Took a walk, saw the sun setting. Then some boats.
A few months ago I had the pleasure of talking with Andrew Kim, a designer who over the course of the last year got a lot of (well deserved) attention for a project he did proposing a massive redesign for Microsoft.
His latest project, America Elect, was to take a designers eye to the American electoral system. It's a fascinating look at updating a system that is kind of vestigial - in the sense that since the shift to voting by mail, we haven't really looked at changing ballot design (and in some cases are just filling out the same kind of old ballots).
It's a really beautiful project, and I have a feeling this won't be the last time we see some big ideas from him.
Late last year after the election, I went with my family to Hawaii, specifically to Kauai and Oahu. It was a scenic wonder of a trip.
The video was shot with my iPhone 5, which thrives in the bright sun.
Sometimes, I'll hit the road (or the skies) and end up shooting some video and stitching it together with a song I like, and then I post it up.
1) The time I drove up to British Columbia, saw a Canucks game (I'm a big hockey fan now), and explored north of the city for the first time.
2) The time I went flying with my friend Tony, up to Port Angeles out of Olympia and saw a lot of the Olympics
3) The time I went out on a boat in Union, WA on Hood Canal with my family and heard tales of the people who moved up there in the '30's to start the next San Francisco
I have another video of my trip to Hawaii last year that I need to post up sometime as well. It's a bit longer, and coincidentally much warmer and causes yearning to get back out to Hawaii at the earliest chance.
There's something about the movie that draws me in. I have a fondness for the San Juan Islands, and especially so during the fall/winter -- it's possible they're just preying upon that connection -- but I think I'm equally fond of this movie.
It's a strange premise (TLDW: guy sleeps with his dead brother's girlfriend's sister, antics ensue) but it's such a simple construction - not a lot of music, basic camera work - the only thing that throws me is that he bikes back from Orcas Island to what I believe to be Burien in the span of a morning.
It showcases the beauty of that corner of the world and the complications of modern friendships. It feels very PNW-ish and very real.
This is obviously the most important thing you'll read all day.
It has been said that achieving greatness comes down to just three things:
- A clicky Keyboard
- A Soda Stream
- A fussy way to make coffee
First let me tell you about the Aeropress, or at least show you how it works.
Please note, this is not a real commercial - yes, that's really how it works; no, the video it wasn't made by Aeropress (it was made by a classy gentleman called Adam Lisagor).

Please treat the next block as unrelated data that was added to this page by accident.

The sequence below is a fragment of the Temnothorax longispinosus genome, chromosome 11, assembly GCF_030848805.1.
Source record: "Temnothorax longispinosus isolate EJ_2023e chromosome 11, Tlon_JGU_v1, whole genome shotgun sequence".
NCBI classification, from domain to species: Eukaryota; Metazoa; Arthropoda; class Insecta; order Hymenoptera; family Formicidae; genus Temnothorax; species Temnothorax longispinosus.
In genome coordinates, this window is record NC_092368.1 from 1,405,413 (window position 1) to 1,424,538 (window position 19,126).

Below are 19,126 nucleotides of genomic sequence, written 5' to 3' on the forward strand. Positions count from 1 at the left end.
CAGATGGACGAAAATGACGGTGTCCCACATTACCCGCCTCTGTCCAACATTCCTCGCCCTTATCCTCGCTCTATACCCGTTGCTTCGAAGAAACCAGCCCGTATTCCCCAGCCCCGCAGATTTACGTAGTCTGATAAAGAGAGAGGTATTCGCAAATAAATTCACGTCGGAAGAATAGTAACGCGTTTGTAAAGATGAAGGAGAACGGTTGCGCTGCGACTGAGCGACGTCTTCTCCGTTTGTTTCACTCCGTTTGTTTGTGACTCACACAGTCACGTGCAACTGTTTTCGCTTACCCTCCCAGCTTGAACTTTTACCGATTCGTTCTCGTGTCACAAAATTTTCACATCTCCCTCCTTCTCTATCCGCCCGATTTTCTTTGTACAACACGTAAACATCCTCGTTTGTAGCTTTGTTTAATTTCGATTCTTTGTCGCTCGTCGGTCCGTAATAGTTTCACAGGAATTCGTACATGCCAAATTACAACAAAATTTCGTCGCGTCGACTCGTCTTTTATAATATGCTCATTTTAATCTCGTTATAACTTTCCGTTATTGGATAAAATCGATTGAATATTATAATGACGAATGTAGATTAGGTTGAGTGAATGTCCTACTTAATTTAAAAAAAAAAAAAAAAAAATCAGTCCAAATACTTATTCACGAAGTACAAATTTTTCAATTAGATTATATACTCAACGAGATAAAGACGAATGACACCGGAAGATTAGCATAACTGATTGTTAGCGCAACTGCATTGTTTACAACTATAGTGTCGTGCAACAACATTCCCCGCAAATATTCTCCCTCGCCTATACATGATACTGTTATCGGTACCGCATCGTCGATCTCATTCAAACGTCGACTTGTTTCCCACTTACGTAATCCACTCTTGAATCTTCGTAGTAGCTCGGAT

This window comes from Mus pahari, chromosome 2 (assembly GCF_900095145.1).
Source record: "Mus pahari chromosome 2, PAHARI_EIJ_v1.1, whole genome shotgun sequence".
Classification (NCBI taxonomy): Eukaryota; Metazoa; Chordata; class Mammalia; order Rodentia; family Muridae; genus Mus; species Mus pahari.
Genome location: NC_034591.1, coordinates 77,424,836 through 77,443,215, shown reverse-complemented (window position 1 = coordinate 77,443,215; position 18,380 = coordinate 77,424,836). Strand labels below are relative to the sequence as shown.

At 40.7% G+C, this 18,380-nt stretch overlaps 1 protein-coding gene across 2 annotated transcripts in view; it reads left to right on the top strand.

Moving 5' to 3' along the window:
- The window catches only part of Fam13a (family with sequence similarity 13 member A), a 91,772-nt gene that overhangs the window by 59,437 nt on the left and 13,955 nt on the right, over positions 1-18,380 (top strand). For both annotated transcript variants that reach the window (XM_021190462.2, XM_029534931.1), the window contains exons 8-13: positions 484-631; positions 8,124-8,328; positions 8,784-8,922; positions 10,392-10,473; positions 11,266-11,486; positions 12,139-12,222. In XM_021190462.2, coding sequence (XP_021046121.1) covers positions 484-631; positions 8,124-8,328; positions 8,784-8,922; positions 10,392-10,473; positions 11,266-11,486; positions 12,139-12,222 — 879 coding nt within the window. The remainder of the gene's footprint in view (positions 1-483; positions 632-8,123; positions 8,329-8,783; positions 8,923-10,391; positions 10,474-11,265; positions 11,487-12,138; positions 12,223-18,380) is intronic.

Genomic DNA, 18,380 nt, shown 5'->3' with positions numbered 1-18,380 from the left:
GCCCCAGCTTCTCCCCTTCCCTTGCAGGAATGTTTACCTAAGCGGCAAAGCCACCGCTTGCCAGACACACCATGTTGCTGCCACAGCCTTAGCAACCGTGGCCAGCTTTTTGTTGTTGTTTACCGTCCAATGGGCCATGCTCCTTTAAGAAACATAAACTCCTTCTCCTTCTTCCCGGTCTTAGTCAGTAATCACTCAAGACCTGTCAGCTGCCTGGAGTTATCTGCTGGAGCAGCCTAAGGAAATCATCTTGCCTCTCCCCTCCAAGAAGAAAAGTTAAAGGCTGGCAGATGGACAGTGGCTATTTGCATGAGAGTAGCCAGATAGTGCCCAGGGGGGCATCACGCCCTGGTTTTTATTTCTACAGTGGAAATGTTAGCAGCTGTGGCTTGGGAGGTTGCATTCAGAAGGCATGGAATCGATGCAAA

You grind your beans, you add some water, you steep it, you plunge it, you get rid of the grounds, then you dilute it, and then you enjoy it. Hands down it is the easiest way to make great coffee I've ever experience.
"But Chase!" you may be thinking. "What about a French Press? That's how real fussy coffee is made!"
The French Press is fine in theory, but let me assure you - it has two downfalls: one is the filter and the other is the clean up. On a press pot, the wire mesh lets too much crap through. Crap in your coffee is not good.
Clean up is also a complete pain in the ass. If you pour out all the coffee, the grounds are compressed at the end of the glass container, and you're either left scooping it out or trying to pour them down the drain. It stinks.
Enter... the Aeropress. First, it's the basic principle of the press pot. But they ad a syringe-style plunger (which creates serious air pressure) and the cleanliness of a paper filter. You measure out your grounds, add hot water, steep, press. That's it. Clean up? Unscrew the filter assembly and plunge further and your grounds and filter go into the garbage (which automatically wipes clean the cylinder). A quick rinse and you're set for a nice, gentle air dry.
I love the Aeropress. I love it more than any automatic machine I've had, and more than french press. It's the best way to make fussy coffee. It also costs about $30 bucks for the device and about two years worth of filters.
Now, the fussy machine is only as useful as its fussy raw materials, which in my case is Tonx. This is a subscription service. They send me a bag of really nice coffee every other week (which means I never go without) and it's been delicious every single time.